It is a complex product to use. Programming the schedules is complex. It does require training from OpCon. As an example, I went away for a week of training. The week after I came back from that, OpCon was onsite to set up our initial schedules. At that point, my systems administrator really took over. I should have sent him to the class, but it was good for me to learn the basics. A year later, my SA ended up going to an advanced class.

I haven't been on their website in a while, but I would like to see some online training, some videos. When I bring in a new employee — as an example, my helpdesk person is going to be moving into some network tasks, and she'll be working within OpCon down the road — it would be nice if there was some basic information for her to look at to understand this program. Even for my systems administrator, it would be helpful if there were tips and tricks available. We're always looking for more learning and more education on how we make the most out of this product. Whether it's online videos or periodic webinars that are accessible online at a later time if necessary, that would be great.

The only thing that OpCon cannot do is the following. OpCon runs a batch job on our core system that creates a file. That file needs to go to a third-party vendor. The only way to get it to that vendor is through their website which has a secure login. OpCon cannot log into a website. It only uses secure FTP. So every Wednesday morning, one of my employees has to take that file and manually log in to the website and upload it. We're waiting for that third-party company to come up with an SFTP solution. Once they do that, then things will be completely automated. I don't know how complex it would be for OpCon to log into a website, but pretty much everyone uses SFTP for file transfers these days.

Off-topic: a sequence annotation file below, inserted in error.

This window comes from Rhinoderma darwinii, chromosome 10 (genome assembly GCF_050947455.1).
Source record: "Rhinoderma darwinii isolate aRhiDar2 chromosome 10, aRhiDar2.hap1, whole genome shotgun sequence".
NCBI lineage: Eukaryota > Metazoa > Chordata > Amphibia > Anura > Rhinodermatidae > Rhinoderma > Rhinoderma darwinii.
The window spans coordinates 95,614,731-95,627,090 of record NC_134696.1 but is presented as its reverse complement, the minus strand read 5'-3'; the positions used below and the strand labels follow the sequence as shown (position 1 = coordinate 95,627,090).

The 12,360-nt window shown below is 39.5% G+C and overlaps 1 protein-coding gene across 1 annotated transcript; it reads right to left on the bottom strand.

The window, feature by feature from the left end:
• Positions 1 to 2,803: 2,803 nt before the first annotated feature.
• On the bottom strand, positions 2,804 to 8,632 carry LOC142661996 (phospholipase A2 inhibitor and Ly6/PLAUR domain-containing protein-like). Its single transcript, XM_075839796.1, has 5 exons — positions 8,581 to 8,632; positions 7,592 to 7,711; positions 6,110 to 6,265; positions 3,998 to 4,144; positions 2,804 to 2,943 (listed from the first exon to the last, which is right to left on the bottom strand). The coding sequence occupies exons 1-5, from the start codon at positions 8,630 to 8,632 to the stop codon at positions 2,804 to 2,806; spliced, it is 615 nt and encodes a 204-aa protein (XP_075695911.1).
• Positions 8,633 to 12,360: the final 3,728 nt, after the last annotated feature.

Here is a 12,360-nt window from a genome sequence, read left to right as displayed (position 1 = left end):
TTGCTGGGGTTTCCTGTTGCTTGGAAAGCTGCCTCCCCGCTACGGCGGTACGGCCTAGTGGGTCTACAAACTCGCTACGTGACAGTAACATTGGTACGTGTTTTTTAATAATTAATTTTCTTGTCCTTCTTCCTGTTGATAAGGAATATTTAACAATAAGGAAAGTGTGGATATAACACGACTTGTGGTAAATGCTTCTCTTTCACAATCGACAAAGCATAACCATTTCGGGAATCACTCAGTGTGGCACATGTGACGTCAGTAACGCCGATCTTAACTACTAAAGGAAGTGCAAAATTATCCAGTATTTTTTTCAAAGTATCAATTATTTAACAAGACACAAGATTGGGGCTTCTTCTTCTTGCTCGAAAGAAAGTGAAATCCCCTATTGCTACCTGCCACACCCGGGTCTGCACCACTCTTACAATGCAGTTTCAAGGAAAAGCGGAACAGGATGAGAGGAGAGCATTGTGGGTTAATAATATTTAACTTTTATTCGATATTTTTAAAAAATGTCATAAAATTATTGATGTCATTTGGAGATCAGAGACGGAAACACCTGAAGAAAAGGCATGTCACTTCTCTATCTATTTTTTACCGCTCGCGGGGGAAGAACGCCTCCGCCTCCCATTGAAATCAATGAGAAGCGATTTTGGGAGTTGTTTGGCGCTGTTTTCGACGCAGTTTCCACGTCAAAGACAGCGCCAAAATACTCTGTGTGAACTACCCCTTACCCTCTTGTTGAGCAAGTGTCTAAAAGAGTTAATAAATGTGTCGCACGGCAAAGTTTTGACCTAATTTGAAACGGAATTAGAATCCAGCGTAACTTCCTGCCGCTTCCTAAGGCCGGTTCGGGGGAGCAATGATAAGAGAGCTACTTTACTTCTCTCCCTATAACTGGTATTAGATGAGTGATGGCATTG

For how long have I used the solution?

We have been using OpCon for a little over three years.

What do I think about the stability of the solution?

It's a very stable product.

The only time we have to be careful of is if we have an extended power outage. We've learned that we have to bring our SQL database server up before we bring OpCon online. That's true for several other systems that we run. But otherwise, OpCon tends to work as expected.

What do I think about the scalability of the solution?

I'm sure there's a lot of scalability, but as a small organization, we're using it as much as we can. We've not experienced any problems. 

Our company has about $130 million in assets. I know credit unions that are billion-dollar companies and they use OpCon. So I have no concerns, as we grow, that it will continue to meet our needs.

How are customer service and technical support?